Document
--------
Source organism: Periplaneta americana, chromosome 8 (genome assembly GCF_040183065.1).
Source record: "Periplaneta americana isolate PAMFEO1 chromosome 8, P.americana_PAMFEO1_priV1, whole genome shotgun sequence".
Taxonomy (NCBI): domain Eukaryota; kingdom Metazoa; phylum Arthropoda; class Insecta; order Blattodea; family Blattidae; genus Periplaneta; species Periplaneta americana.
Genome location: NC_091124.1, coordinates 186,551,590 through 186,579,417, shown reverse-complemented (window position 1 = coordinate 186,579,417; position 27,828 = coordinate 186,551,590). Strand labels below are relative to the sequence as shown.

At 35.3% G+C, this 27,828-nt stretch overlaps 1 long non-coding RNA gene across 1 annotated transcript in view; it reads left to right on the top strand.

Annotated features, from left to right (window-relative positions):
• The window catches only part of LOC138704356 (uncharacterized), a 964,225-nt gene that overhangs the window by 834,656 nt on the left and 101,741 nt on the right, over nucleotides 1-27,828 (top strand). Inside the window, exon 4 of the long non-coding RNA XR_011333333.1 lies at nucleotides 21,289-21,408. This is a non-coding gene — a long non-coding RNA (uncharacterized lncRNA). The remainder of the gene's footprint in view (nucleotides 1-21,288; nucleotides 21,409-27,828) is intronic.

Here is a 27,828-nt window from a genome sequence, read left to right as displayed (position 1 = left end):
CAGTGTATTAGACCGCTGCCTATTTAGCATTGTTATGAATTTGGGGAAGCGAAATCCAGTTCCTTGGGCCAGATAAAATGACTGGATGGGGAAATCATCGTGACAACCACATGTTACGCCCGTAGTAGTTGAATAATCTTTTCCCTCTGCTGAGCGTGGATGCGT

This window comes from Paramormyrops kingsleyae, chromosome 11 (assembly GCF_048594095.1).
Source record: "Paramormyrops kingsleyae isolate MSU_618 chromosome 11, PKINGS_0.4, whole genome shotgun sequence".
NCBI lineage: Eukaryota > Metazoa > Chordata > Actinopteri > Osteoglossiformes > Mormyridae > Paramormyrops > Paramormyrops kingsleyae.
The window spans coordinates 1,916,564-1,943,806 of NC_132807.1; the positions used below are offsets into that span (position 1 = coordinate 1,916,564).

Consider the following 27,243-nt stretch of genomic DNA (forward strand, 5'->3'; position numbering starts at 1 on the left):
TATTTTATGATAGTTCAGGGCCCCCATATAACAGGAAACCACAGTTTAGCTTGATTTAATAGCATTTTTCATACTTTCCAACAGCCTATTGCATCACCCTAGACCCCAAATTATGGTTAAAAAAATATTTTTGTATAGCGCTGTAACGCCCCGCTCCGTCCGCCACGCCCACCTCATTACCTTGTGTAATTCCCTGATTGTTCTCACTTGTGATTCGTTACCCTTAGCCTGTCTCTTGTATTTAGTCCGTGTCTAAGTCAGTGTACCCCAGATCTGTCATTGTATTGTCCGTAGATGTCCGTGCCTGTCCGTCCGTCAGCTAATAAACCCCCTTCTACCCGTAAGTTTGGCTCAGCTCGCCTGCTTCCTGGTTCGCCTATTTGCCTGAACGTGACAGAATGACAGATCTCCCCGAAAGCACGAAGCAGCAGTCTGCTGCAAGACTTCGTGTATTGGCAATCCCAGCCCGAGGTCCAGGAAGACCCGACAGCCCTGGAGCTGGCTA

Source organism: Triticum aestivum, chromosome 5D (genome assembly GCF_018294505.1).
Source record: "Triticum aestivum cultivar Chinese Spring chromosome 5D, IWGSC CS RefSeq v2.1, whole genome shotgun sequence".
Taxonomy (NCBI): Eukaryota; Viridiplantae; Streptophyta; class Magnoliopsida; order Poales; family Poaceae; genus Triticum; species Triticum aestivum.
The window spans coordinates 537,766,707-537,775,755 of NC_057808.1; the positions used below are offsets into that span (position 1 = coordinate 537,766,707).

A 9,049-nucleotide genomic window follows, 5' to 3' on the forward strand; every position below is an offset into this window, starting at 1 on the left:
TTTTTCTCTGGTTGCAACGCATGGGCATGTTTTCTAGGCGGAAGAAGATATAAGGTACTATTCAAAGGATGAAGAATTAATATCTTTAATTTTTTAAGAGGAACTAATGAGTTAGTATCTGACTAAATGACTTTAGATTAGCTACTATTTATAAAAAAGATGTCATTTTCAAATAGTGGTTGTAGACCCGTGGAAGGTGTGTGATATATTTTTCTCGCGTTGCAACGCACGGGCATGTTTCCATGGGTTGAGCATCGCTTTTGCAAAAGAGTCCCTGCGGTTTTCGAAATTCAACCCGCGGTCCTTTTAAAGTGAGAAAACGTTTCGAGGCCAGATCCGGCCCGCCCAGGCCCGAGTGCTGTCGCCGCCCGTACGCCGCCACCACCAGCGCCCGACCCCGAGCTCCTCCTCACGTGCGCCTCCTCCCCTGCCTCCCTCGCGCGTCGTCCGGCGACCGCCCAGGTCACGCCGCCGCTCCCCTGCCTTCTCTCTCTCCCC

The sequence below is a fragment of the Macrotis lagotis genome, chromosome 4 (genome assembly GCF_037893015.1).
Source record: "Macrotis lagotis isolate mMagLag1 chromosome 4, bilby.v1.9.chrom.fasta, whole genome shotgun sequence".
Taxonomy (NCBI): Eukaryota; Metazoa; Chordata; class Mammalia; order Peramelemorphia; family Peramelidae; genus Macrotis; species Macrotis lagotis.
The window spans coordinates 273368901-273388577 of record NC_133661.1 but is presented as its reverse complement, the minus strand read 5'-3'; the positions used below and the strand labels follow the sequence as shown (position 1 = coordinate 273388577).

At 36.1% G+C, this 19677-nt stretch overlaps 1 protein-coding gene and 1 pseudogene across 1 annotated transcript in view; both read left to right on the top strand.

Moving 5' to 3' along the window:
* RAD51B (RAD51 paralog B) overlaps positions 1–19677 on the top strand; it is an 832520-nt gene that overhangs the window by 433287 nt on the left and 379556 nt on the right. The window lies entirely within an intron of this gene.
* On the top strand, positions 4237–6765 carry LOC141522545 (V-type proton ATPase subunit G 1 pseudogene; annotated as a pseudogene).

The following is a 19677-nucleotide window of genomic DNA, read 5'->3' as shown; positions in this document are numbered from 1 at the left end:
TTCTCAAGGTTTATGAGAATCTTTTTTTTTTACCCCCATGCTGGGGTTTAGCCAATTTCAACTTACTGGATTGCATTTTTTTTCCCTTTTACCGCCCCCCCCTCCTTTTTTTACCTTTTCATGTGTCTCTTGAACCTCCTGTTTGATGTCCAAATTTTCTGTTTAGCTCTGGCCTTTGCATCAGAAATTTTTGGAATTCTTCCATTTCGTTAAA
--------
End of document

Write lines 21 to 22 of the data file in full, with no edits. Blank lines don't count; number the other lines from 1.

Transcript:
TTTTTCTCTGGTTGCAACGCATGGGCATGTTTTCTAGGCGGAAGAAGATATAAGGTACTATTCAAAGGATGAAGAATTAATATCTTTAATTTTTTAAGAGGAACTAATGAGTTAGTATCTGACTAAATGACTTTAGATTAGCTACTATTTATAAAAAAGATGTCATTTTCAAATAGTGGTTGTAGACCCGTGGAAGGTGTGTGATATATTTTTCTCGCGTTGCAACGCACGGGCATGTTTCCATGGGTTGAGCATCGCTTTTGCAAAAGAGTCCCTGCGGTTTTCGAAATTCAACCCGCGGTCCTTTTAAAGTGAGAAAACGTTTCGAGGCCAGATCCGGCCCGCCCAGGCCCGAGTGCTGTCGCCGCCCGTACGCCGCCACCACCAGCGCCCGACCCCGAGCTCCTCCTCACGTGCGCCTCCTCCCCTGCCTCCCTCGCGCGTCGTCCGGCGACCGCCCAGGTCACGCCGCCGCTCCCCTGCCTTCTCTCTCTCCCC

The sequence below is a fragment of the Macrotis lagotis genome, chromosome 4 (genome assembly GCF_037893015.1).